“We haven’t seen a winter like this in over twenty years.”
Our next-door neighbors Forest and Gina didn’t grow up in Wyoming, but they’ve been here long enough to be considered “natives”. So when they tell us that this is just about the worst and longest Wyoming winter they’ve lived through, I take their word for it. Because surely, this is the worst and longest winter that I have lived through.
A big danger this winter was “ice dams”. I learned that these occur when icicles form and then expand up and under the roof (and then they melt). Luckily we have one tough de-icing, snow-clearing, frost-resistant machine of a man leading our family. Stéphane has cleared feet of snow off the roof, hundreds of icicles from the eaves, and walked miles upon miles man-handling the snowblower through dense, crusted snow while the frigid Wyoming wind bites and whips.
I will say it again: Stéphane Hefti is a snow clearing machine. The volume and weight of snow he has pushed, lifted, and blown away from our property this winter borders on the unimaginable. And it doesn’t end there: he’s constantly scanning for weather-weaknesses and patching up good as new. Just last week he honed in on one tiny little section of leaky gutter. That insignificant little drip created a not-insignificant ice mound in front of the garage. Thirty minutes later, with some gutter glue and the trusty pink blowdryer(that dries everything but hair), the drip ceased. And an hour later, after a heavy lifting session with the metal rod, the ice mound was no more.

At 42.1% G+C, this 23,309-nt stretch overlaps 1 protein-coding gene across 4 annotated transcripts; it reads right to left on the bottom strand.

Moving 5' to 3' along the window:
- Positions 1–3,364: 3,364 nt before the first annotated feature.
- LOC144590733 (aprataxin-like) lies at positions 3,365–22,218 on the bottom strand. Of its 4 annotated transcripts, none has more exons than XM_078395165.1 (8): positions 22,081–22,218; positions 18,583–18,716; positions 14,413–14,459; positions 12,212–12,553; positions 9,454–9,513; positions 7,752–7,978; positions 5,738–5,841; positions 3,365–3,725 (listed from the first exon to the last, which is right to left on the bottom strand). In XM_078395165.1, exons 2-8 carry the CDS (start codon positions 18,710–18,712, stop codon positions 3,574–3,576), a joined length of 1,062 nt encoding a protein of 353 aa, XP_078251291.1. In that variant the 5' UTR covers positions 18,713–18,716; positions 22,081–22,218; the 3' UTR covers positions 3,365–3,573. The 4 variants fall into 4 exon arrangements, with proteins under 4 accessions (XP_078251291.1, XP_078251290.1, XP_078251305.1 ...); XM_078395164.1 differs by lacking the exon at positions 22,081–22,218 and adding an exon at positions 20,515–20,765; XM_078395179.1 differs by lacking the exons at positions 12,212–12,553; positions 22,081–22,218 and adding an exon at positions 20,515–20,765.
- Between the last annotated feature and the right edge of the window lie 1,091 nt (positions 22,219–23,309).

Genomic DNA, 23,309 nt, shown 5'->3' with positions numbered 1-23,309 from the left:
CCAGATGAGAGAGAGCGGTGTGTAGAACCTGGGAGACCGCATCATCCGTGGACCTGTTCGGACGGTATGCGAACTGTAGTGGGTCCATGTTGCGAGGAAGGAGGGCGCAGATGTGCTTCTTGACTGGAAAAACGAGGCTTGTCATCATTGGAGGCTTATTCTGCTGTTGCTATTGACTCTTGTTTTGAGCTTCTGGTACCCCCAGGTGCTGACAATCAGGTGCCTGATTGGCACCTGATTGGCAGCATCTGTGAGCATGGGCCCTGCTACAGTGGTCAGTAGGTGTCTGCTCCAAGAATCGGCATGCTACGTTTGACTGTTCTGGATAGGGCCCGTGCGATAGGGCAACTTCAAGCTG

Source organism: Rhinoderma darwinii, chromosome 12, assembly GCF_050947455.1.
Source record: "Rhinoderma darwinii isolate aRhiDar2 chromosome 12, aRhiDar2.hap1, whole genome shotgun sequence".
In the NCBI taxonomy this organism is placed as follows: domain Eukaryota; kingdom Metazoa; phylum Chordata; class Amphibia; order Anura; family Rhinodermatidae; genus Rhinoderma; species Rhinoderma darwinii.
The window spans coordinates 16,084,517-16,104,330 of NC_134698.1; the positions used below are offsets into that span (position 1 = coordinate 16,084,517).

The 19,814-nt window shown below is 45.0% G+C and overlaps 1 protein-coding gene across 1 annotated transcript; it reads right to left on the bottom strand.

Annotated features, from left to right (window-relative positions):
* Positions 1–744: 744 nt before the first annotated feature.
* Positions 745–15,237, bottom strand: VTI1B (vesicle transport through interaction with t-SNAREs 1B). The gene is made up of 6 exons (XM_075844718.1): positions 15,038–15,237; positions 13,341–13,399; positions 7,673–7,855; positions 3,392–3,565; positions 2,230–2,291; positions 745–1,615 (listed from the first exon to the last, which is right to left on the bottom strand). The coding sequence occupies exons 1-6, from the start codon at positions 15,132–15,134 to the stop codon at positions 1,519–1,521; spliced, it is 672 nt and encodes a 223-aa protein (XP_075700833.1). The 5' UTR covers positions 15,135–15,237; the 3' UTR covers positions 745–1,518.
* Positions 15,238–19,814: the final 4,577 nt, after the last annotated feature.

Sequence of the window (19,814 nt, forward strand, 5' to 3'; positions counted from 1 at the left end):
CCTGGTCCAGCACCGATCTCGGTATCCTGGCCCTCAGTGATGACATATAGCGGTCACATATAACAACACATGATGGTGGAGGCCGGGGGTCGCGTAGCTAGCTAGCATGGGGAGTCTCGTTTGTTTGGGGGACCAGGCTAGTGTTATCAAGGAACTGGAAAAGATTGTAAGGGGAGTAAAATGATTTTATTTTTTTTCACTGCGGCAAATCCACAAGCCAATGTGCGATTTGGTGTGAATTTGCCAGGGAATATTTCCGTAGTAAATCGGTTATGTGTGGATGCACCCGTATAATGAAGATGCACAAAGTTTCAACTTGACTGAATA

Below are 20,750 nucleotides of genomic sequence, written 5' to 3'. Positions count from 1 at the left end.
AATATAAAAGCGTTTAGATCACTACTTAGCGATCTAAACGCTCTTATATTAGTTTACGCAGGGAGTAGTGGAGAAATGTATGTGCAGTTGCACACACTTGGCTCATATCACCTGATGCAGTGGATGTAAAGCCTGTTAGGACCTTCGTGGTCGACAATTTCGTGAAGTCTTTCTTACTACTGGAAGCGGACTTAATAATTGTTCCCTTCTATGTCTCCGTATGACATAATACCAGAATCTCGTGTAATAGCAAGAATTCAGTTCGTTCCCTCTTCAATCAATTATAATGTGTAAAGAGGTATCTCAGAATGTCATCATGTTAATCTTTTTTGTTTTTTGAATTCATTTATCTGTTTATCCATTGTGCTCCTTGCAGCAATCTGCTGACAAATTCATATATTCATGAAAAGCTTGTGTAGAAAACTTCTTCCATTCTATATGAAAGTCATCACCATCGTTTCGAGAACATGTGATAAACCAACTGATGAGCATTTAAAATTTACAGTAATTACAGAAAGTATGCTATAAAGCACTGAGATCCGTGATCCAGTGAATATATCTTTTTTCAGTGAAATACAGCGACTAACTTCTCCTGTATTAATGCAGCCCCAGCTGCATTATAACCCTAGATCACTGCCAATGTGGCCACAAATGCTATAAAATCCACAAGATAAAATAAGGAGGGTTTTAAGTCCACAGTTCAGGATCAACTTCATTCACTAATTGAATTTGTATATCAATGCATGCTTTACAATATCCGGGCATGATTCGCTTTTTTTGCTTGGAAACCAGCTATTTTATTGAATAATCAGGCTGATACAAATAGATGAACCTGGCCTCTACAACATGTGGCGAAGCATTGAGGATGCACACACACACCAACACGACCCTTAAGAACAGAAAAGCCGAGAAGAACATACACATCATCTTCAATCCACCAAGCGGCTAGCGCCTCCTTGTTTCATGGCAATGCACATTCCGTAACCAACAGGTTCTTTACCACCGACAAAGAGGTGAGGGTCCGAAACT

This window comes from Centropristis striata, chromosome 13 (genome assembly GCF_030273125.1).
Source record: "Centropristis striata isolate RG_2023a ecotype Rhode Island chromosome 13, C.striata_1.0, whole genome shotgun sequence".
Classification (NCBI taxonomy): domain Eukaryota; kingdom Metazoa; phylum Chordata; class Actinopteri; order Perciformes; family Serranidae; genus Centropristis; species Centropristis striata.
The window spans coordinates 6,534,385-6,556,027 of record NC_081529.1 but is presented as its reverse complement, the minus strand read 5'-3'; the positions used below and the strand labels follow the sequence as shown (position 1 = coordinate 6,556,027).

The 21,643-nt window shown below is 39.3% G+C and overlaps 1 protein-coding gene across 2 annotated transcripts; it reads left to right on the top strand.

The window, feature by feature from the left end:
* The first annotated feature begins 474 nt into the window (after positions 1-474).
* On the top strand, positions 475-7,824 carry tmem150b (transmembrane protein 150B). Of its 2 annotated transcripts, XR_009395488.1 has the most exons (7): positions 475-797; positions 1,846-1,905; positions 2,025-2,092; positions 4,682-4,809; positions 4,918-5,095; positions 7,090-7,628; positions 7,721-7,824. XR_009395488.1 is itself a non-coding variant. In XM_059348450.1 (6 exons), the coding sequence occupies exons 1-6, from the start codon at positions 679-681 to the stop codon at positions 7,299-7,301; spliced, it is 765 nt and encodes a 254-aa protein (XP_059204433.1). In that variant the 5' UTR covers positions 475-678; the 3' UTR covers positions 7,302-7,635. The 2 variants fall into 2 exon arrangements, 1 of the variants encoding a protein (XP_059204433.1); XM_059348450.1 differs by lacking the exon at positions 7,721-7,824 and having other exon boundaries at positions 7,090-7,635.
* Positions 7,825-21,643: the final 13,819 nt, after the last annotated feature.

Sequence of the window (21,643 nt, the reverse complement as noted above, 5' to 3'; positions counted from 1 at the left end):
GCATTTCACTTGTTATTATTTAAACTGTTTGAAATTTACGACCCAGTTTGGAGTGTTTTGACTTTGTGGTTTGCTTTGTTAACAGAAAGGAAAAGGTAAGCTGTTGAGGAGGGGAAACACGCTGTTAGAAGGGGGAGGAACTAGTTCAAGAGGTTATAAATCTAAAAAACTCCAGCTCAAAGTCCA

So, yes, it’s been a long winter. Round after round of brutal snowstorms with arctic temps in between. However, the Heftis have still managed to find the fun in it all, where we can, both indoors and out.
It is March Fourth as I type this journal entry. The clock shows quarter ’til nine in the morning and it’s a Saturday so Hugo is sleeping in. The house is quiet and still in anticipation for the energy and volume that will soon fill it. It’s a still morning outside as well, with patches of blue sky peeking out between layers of gauzy clouds. There’s a ridiculous amount of snow everywhere I look; the temperature reads eight degrees. Snow is forecasted for this evening, and again next week. Spring, grass, and dirt are hidden in a sea of never-ending white. It’s been a long winter. It’s been an incredible winter.